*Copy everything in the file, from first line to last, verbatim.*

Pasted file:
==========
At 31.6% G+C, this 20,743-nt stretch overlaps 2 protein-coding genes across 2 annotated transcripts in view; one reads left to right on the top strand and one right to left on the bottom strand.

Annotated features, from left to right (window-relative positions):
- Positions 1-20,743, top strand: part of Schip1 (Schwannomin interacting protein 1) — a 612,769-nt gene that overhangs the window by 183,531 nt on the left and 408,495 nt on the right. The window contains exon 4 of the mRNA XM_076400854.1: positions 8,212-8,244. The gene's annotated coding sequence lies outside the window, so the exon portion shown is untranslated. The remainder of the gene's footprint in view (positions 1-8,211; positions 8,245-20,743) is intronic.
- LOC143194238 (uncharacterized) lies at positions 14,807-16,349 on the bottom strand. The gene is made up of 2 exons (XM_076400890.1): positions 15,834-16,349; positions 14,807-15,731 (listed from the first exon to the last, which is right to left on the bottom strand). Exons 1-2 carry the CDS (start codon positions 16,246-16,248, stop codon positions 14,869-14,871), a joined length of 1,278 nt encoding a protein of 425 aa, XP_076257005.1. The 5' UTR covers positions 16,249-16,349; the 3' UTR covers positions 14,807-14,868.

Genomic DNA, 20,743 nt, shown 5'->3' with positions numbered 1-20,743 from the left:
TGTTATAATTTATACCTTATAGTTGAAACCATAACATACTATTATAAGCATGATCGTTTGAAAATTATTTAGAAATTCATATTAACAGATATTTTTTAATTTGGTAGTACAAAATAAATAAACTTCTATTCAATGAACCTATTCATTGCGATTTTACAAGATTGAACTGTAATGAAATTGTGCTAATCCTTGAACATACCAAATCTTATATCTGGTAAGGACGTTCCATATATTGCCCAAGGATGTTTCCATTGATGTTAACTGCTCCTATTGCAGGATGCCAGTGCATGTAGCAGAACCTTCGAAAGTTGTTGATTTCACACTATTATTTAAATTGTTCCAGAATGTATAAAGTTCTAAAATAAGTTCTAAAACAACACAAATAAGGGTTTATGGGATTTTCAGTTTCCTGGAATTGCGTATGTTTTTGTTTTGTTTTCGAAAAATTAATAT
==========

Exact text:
At 31.6% G+C, this 20,743-nt stretch overlaps 2 protein-coding genes across 2 annotated transcripts in view; one reads left to right on the top strand and one right to left on the bottom strand.

Annotated features, from left to right (window-relative positions):
- Positions 1-20,743, top strand: part of Schip1 (Schwannomin interacting protein 1) — a 612,769-nt gene that overhangs the window by 183,531 nt on the left and 408,495 nt on the right. The window contains exon 4 of the mRNA XM_076400854.1: positions 8,212-8,244. The gene's annotated coding sequence lies outside the window, so the exon portion shown is untranslated. The remainder of the gene's footprint in view (positions 1-8,211; positions 8,245-20,743) is intronic.
- LOC143194238 (uncharacterized) lies at positions 14,807-16,349 on the bottom strand. The gene is made up of 2 exons (XM_076400890.1): positions 15,834-16,349; positions 14,807-15,731 (listed from the first exon to the last, which is right to left on the bottom strand). Exons 1-2 carry the CDS (start codon positions 16,246-16,248, stop codon positions 14,869-14,871), a joined length of 1,278 nt encoding a protein of 425 aa, XP_076257005.1. The 5' UTR covers positions 16,249-16,349; the 3' UTR covers positions 14,807-14,868.

Genomic DNA, 20,743 nt, shown 5'->3' with positions numbered 1-20,743 from the left:
TGTTATAATTTATACCTTATAGTTGAAACCATAACATACTATTATAAGCATGATCGTTTGAAAATTATTTAGAAATTCATATTAACAGATATTTTTTAATTTGGTAGTACAAAATAAATAAACTTCTATTCAATGAACCTATTCATTGCGATTTTACAAGATTGAACTGTAATGAAATTGTGCTAATCCTTGAACATACCAAATCTTATATCTGGTAAGGACGTTCCATATATTGCCCAAGGATGTTTCCATTGATGTTAACTGCTCCTATTGCAGGATGCCAGTGCATGTAGCAGAACCTTCGAAAGTTGTTGATTTCACACTATTATTTAAATTGTTCCAGAATGTATAAAGTTCTAAAATAAGTTCTAAAACAACACAAATAAGGGTTTATGGGATTTTCAGTTTCCTGGAATTGCGTATGTTTTTGTTTTGTTTTCGAAAAATTAATAT